In an effort to spur economic development in Gunnison, city leaders are now looking to the local production of goods. More specifically, they’re eyeing changes to land-use regulations which could pave the way for producers in well-traveled parts of the city.
City Council on Tuesday discussed the potential for a special classification called “Artisan Maker’s Space” through a change to the city’s Land Development Code (LDC).
“Essentially this would be to create a use category for small-scale makers and manufacturers to be sold on site,” said Community Development Director Anton Sinkewich.
Sinkewich is proposing amendments to the LCD to allow a broader range of allowed uses in certain parts of the city as well as an increase to the allowable “production space” within a building to support, for example, craft brewers, distillers, bakeries, outdoor gear companies and other “maker” uses. The goods would be required to be sold on-site or have a display area.
Such uses would be permitted in the city’s commercial and industrial zones but could be allowed with conditional approval in the Central Business District (CBD) and B-1 zones.
The desire to see local production is a trend that’s taking place across the country, said City Manager Russ Forrest.
Gunnison’s Boe Freeburn spoke in support of the changes to code — pointing to other Colorado communities such Leadville that have allowed similar business models. The well-known Melanzana clothing company, for example, is located on that city’s Main Street, and each piece of apparel is handmade in the building.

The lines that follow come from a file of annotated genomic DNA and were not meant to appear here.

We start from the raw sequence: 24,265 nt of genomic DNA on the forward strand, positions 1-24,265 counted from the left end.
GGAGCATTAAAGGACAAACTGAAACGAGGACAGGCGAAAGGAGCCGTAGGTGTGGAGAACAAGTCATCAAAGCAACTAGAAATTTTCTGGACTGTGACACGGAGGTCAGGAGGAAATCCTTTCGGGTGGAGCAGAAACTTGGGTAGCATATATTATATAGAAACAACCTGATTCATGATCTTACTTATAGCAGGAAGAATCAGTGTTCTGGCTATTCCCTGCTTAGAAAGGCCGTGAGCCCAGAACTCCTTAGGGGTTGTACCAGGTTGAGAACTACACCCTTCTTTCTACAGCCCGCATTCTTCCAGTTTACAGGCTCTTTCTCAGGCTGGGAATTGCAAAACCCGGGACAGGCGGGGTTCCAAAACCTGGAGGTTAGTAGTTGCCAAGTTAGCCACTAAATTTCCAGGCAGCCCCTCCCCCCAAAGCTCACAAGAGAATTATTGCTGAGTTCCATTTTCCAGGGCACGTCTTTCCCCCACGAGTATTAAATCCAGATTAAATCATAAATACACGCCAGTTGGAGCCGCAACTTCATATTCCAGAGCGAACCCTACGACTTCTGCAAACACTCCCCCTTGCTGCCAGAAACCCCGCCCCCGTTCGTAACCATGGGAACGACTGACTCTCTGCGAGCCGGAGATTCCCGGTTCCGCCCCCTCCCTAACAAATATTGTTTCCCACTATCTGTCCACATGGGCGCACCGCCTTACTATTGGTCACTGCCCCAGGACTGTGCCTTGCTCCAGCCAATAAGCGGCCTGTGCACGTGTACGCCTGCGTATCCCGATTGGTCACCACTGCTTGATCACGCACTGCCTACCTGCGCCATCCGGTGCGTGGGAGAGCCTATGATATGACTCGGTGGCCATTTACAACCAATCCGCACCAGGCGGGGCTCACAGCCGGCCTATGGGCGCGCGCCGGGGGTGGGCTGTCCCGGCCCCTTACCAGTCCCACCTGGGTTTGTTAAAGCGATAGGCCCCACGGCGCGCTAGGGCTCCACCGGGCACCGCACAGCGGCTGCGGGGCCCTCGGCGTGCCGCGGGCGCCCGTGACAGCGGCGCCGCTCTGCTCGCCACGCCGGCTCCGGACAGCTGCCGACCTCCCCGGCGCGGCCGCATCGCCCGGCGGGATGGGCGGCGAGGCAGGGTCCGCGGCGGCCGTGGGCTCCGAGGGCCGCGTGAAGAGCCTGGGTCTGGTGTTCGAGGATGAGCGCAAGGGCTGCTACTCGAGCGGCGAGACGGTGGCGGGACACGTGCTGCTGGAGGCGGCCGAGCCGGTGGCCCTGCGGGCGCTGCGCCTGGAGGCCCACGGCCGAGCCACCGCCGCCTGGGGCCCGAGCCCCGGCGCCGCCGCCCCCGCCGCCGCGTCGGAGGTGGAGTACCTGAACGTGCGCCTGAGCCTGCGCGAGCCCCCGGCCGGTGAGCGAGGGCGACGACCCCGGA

Sinkewich noted that such businesses previously only could be permitted in the commercial and industrial zones.
“Uses of this nature could add a lot of vitality and bring a mode of production right to local shops,” explained Sinkewich.
According to the proposal, businesses classified as an Artisan Maker’s Space would be required to produce little to no vibration, noise, fumes or other nuisances and could not pose safety or environmental hazards to the public in the retail or display area.
“So there’d be no chance of something awful slipping into the CBD zone,” said Sinkewich.
The practice is common for tourist-oriented street frontages, said Sinkewich. It basically boils down to people’s desire to see local production.
Councilor Mallory Logan asked if Tributary Coffee Roasters would qualify as a business that could function in the Artisan Maker’s zone, given the business roasts their own beans.
Sinkewich said that particular example was approved under a conditional-use permit, “but I think almost anybody would agree that’s a very nice element to the downtown streets.”
Logan also expressed concern over uses being compatible with the existing B-1 zone — which includes residences.
“It would be good to get some community feedback, especially when it comes to the B-1 zone just because it’s such an odd zone,” said Logan. “There’s just random buildings around town that are designated as a B-1 zone.”
Councilor Bob Drexel questioned the ways in which production would be measured, and advocated for more specific language regarding the term “small-scale” production.
“Does small-scale refer to square feet or amount of product?” asked Drexel.
While part of the stipulations for the Artisan Maker’s Space include displays or retail areas, Sinkewich noted that large-scale production wouldn’t meet requirements for conditional-use permits to begin with.
“You could buy something at Walmart,” said Sinkewich. “But you could also have the option to buy it from a local maker, and a lot of people desire the latter.”
City staff is eyeing a public hearing for the changes to the LDC in September.
(Kate Gienapp can be reached at 970.641.1414 or email@example.com.)